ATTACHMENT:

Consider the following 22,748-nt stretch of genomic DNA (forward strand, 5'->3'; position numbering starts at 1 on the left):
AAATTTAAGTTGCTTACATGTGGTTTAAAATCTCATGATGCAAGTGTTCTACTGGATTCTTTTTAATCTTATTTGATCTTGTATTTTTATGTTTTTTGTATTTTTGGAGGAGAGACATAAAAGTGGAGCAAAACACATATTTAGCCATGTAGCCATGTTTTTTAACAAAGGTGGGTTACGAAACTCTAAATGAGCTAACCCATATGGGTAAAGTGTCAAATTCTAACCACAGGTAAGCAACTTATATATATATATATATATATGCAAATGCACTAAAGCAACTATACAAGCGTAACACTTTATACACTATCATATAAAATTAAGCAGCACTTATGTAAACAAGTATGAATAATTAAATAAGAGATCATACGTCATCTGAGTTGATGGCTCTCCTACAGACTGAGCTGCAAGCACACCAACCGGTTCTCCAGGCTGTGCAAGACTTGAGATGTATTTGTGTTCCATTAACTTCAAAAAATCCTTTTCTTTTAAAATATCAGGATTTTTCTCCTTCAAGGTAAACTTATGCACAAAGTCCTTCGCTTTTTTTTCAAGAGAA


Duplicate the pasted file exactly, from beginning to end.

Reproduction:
Consider the following 22,748-nt stretch of genomic DNA (forward strand, 5'->3'; position numbering starts at 1 on the left):
AAATTTAAGTTGCTTACATGTGGTTTAAAATCTCATGATGCAAGTGTTCTACTGGATTCTTTTTAATCTTATTTGATCTTGTATTTTTATGTTTTTTGTATTTTTGGAGGAGAGACATAAAAGTGGAGCAAAACACATATTTAGCCATGTAGCCATGTTTTTTAACAAAGGTGGGTTACGAAACTCTAAATGAGCTAACCCATATGGGTAAAGTGTCAAATTCTAACCACAGGTAAGCAACTTATATATATATATATATATATGCAAATGCACTAAAGCAACTATACAAGCGTAACACTTTATACACTATCATATAAAATTAAGCAGCACTTATGTAAACAAGTATGAATAATTAAATAAGAGATCATACGTCATCTGAGTTGATGGCTCTCCTACAGACTGAGCTGCAAGCACACCAACCGGTTCTCCAGGCTGTGCAAGACTTGAGATGTATTTGTGTTCCATTAACTTCAAAAAATCCTTTTCTTTTAAAATATCAGGATTTTTCTCCTTCAAGGTAAACTTATGCACAAAGTCCTTCGCTTTTTTTTCAAGAGAA